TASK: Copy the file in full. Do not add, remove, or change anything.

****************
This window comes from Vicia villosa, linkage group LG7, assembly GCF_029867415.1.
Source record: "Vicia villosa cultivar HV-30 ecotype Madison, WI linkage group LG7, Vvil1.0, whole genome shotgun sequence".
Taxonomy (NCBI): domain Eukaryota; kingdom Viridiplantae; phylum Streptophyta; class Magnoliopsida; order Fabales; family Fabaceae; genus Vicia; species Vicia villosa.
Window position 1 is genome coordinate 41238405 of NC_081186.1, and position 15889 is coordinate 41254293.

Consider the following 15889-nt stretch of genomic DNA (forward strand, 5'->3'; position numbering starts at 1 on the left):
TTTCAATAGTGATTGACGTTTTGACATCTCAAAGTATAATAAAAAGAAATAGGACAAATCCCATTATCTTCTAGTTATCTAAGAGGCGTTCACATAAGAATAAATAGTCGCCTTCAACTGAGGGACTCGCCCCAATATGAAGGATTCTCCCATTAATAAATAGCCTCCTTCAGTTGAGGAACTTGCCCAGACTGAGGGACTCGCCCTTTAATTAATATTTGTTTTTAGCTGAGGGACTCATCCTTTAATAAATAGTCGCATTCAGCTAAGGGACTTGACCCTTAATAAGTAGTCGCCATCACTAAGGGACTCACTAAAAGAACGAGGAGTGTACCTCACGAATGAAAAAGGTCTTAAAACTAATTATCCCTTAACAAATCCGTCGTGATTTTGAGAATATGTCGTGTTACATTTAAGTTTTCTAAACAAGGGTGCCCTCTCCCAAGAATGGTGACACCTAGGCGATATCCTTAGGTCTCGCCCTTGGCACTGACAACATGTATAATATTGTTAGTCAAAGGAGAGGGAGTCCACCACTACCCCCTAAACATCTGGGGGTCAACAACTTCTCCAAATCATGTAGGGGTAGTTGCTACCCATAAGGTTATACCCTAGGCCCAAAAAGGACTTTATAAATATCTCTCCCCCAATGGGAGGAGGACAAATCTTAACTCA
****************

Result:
This window comes from Vicia villosa, linkage group LG7, assembly GCF_029867415.1.
Source record: "Vicia villosa cultivar HV-30 ecotype Madison, WI linkage group LG7, Vvil1.0, whole genome shotgun sequence".
Taxonomy (NCBI): domain Eukaryota; kingdom Viridiplantae; phylum Streptophyta; class Magnoliopsida; order Fabales; family Fabaceae; genus Vicia; species Vicia villosa.
Window position 1 is genome coordinate 41238405 of NC_081186.1, and position 15889 is coordinate 41254293.

Consider the following 15889-nt stretch of genomic DNA (forward strand, 5'->3'; position numbering starts at 1 on the left):
TTTCAATAGTGATTGACGTTTTGACATCTCAAAGTATAATAAAAAGAAATAGGACAAATCCCATTATCTTCTAGTTATCTAAGAGGCGTTCACATAAGAATAAATAGTCGCCTTCAACTGAGGGACTCGCCCCAATATGAAGGATTCTCCCATTAATAAATAGCCTCCTTCAGTTGAGGAACTTGCCCAGACTGAGGGACTCGCCCTTTAATTAATATTTGTTTTTAGCTGAGGGACTCATCCTTTAATAAATAGTCGCATTCAGCTAAGGGACTTGACCCTTAATAAGTAGTCGCCATCACTAAGGGACTCACTAAAAGAACGAGGAGTGTACCTCACGAATGAAAAAGGTCTTAAAACTAATTATCCCTTAACAAATCCGTCGTGATTTTGAGAATATGTCGTGTTACATTTAAGTTTTCTAAACAAGGGTGCCCTCTCCCAAGAATGGTGACACCTAGGCGATATCCTTAGGTCTCGCCCTTGGCACTGACAACATGTATAATATTGTTAGTCAAAGGAGAGGGAGTCCACCACTACCCCCTAAACATCTGGGGGTCAACAACTTCTCCAAATCATGTAGGGGTAGTTGCTACCCATAAGGTTATACCCTAGGCCCAAAAAGGACTTTATAAATATCTCTCCCCCAATGGGAGGAGGACAAATCTTAACTCA